Patremoir Tweet Summary #5: Morning in the Burned House by Margaret Atwood

Morning in the Burned House by Margaret Atwood (McClelland and Stewart 1995)

While Morning In the Burned House is not a pure patremoir, it contains enough powerful father poems to justify a week of patremoir tweets. The more I read and reread Atwood’s poetry, the more I think her accomplishments as a major poet are undervalued. So, by way of preface to this past week’s tweets, here is my anthology introduction to “Flowers”:

There is an illusion of plain precision in this poem. In some of her other father poems Atwood is a druid priestess decorating green holly wreaths with red berries of pain, a Cordelia with a love “like salt” for her father’s dying Lear, or a curatorial, forensic archaeologist scraping a slide clear of “little / flowers of crystallizing earth” to recover an ancestral Otzi-like echo of her father in his youth. Here, Atwood garlands the painful banality of death in an institution with the flowers of her verse; snipping them off with clinical care, while at the same time turning her narratorial self into a flower girl who, with her epithamalium, eases the turtle father out of the deathbed shell, helping him to transform the institution into a ship and the nurses into “plump muscular angels” to shift him on his way. Her wordflowers are placed in the prosaic pickle jar of her poem in an attempt to preserve the memory of “the same father I knew before,” the naturalist father who first took her into the Canadian wilderness and taught her how to look “hard and up close at the small details.” In the end, however, “Flowers” acknowledges the pain of helplessness: not flowers, sorrow, anger, nor even memory can save the father or the self from inevitable death. Part of Atwood’s power lies in her willingness to recognize the limitations of language.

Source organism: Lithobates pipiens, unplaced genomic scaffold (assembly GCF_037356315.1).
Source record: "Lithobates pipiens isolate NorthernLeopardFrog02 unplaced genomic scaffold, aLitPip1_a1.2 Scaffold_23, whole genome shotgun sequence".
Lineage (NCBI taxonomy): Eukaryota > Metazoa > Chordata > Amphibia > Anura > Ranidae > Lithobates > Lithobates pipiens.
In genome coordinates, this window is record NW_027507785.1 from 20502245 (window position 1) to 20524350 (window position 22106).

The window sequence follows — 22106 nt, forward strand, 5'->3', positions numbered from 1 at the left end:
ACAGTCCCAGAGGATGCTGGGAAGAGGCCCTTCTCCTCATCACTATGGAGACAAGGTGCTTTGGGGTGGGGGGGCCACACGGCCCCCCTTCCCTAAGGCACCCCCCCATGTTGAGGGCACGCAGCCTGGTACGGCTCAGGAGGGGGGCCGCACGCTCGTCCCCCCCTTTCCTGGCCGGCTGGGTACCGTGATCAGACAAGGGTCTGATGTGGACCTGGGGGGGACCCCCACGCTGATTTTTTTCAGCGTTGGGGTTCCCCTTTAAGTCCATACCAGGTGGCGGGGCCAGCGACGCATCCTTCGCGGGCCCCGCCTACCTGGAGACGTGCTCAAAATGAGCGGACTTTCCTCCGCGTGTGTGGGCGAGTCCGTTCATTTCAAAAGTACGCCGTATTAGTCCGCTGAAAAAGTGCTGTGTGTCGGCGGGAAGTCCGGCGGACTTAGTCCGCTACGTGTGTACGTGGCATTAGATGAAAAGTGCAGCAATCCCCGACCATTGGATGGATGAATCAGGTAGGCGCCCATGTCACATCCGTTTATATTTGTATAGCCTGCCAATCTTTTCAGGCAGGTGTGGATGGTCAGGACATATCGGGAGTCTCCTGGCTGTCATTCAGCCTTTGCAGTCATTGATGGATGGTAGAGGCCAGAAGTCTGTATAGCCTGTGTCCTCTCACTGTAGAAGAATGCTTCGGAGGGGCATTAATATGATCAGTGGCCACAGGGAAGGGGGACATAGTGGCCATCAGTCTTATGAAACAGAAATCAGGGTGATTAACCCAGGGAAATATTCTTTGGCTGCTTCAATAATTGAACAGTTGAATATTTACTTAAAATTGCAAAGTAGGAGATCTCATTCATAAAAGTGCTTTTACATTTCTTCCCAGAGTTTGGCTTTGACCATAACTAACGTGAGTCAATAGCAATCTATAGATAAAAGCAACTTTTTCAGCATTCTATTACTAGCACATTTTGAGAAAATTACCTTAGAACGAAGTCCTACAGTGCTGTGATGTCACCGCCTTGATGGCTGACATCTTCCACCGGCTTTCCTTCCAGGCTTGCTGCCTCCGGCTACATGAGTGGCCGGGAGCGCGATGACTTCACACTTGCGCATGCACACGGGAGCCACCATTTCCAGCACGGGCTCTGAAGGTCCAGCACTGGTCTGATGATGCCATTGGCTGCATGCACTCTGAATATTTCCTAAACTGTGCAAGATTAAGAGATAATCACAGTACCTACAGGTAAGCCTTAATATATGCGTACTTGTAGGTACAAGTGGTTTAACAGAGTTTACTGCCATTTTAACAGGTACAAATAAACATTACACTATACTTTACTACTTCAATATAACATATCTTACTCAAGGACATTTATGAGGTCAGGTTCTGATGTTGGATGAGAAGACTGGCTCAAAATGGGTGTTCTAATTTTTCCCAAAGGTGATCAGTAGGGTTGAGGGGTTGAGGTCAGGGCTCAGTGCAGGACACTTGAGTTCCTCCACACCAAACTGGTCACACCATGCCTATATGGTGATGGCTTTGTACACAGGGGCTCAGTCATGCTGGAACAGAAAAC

Morning in The Burned House

My father is standing there / with his back turned to us / in his winter parka, the hood up. “Two Dreams”
22 Jan

Once, my father / and I paddled seven miles / along a lake near here / at night, with the trees like a pelt of dark / hackles “The Ottawa River By Night”
21 Jan

But somewhere in there, at the far end of the tunnel / of pain and forgetting he’s trapped in / is the same father I knew before “Flowers”
20 Jan

In the seven days before his death / I dreamed my father twice. “Two Dreams”
19 Jan

Some cleaning, scraping away those little / flowers of crystallizing earth, and then / a wand of light, and here’s my father “Man In a Glacier”
18 Jan

It was my father taught my mother / how to dance. “Dancing”
17 Jan

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